3.21 This reflects the redistribution of work performed by the SRA away from enforcement towards authorisation and supervision. It is expected that the enhanced authorisation procedures and supervisory relationships with firms will reduce the overall requirement for enforcement.
3.22 The majority of the costs referred to above will be offset through the redistribution of staff from the existing SRA functions.
3.23 There are a number of factors which are strong indicators that the ongoing costs of the SRA post-implementation are unlikely to exceed current ongoing costs:
- the programme being undertaken by the SRA, which will reduce total headcount from approximately 640 to 560 employees and implies an overall reduction in staff costs. This does however need to be balanced against the requirement for a differently-skilled staff mix which may result in an increase in average staff costs;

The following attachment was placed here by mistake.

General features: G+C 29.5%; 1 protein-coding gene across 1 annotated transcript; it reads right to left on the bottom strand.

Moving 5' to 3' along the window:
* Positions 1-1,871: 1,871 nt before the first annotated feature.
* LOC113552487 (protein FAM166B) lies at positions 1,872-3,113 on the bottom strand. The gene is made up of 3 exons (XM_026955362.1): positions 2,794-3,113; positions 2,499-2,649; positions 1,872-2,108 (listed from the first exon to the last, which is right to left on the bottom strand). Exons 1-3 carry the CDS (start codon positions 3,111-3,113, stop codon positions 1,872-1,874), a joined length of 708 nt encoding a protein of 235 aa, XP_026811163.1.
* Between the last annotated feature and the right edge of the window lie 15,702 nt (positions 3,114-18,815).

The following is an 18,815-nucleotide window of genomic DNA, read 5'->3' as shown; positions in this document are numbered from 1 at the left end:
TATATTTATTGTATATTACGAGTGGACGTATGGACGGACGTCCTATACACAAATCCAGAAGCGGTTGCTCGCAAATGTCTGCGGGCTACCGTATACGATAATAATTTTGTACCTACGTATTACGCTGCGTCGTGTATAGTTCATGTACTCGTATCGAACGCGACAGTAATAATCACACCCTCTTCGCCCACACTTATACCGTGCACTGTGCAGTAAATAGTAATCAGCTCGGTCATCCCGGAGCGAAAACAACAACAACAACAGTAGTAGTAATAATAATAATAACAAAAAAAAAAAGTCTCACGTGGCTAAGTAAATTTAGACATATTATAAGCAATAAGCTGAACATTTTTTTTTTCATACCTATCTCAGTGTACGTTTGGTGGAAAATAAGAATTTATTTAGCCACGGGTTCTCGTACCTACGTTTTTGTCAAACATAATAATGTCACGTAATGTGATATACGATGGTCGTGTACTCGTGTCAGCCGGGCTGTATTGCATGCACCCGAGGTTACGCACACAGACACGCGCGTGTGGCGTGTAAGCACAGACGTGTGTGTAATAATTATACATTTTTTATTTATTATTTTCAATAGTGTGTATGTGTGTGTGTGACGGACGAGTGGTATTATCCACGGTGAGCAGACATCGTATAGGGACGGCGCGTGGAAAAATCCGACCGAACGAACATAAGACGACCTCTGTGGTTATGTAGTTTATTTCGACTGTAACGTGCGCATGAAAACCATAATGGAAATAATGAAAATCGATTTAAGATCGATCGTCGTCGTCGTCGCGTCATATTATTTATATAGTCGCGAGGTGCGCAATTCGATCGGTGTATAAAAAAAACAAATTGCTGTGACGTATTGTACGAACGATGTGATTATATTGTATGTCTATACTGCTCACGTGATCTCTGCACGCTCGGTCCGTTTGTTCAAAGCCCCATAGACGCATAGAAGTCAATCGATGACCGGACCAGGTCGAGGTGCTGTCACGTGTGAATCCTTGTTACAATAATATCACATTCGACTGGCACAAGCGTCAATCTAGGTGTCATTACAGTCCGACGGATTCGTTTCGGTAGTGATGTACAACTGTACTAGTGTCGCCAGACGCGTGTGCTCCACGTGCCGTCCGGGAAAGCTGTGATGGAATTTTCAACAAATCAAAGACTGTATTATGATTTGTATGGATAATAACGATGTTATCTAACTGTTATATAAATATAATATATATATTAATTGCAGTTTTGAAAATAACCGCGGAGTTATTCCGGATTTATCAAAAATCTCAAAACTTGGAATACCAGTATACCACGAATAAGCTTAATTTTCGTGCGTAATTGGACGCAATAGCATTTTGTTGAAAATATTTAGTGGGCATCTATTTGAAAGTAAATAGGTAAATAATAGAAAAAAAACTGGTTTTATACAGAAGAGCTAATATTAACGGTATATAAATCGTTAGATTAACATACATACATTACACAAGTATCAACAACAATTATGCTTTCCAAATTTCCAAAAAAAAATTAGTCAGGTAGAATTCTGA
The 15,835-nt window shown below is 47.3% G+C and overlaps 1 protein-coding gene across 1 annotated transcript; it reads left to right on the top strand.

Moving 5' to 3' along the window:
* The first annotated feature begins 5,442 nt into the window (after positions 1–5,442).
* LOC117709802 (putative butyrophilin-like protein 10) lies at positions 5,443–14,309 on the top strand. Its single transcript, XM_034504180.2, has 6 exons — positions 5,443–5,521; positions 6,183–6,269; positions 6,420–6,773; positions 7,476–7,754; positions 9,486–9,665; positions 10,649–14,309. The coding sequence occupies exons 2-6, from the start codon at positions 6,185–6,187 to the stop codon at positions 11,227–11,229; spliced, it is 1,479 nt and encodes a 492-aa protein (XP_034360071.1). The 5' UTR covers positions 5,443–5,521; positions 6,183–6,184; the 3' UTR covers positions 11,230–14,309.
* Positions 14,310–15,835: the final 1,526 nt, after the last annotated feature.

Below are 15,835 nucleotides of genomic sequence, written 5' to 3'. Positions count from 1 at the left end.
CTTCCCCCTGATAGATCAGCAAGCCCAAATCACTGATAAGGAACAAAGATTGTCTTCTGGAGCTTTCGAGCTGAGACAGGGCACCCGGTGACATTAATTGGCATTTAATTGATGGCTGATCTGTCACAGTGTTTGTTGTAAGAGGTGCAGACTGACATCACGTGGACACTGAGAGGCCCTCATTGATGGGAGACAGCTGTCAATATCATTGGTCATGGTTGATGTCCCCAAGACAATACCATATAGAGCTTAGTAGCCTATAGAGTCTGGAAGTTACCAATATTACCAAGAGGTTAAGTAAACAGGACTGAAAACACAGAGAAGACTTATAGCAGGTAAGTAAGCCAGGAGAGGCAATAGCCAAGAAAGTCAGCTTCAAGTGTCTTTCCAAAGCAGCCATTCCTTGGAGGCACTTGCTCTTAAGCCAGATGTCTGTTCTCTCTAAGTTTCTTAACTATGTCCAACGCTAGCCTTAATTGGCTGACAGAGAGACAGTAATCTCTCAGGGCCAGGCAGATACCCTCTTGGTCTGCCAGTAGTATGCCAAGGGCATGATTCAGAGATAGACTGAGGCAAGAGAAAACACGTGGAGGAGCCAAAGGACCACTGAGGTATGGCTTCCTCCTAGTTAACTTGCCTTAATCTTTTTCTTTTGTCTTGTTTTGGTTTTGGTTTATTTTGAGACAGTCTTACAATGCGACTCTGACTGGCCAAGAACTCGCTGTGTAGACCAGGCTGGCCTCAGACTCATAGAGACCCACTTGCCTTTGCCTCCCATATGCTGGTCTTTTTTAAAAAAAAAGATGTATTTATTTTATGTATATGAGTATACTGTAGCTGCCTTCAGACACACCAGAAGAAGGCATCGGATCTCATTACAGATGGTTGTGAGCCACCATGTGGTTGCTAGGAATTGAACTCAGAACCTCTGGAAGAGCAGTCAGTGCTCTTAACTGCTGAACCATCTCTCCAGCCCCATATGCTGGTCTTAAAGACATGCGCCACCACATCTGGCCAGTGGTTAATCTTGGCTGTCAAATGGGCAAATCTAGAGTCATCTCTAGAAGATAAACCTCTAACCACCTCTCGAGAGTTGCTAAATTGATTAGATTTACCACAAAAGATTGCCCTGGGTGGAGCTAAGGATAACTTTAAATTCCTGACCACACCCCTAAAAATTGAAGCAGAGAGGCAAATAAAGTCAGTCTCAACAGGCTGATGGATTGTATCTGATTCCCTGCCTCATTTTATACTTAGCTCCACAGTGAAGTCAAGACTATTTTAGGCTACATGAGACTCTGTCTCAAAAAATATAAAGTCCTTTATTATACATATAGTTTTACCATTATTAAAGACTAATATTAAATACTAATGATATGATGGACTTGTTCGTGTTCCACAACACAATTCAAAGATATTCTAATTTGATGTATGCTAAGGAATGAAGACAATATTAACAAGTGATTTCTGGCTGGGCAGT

- the intention that OFR will ultimately result in a more efficient SRA. This comes via the implementation of streamlined, more efficient processes that will—in the long run—result in cost savings.
Cost impact on firms
3.24 OFR and risk-based regulation will result in an increase in the information required from firms. Firms generally already collate and provide some of this information for other purposes (for example, securing insurance or bank loans). Much of the information that will be requested by the SRA is also related to systems and processes that firms should already have in place under the existing regulatory framework (although it is not specifically asked for by the SRA as part of, for example, the authorisation process). Even though firms will have much of the information requested, the SRA recognises that the retrieval and provision of information will entail some costs.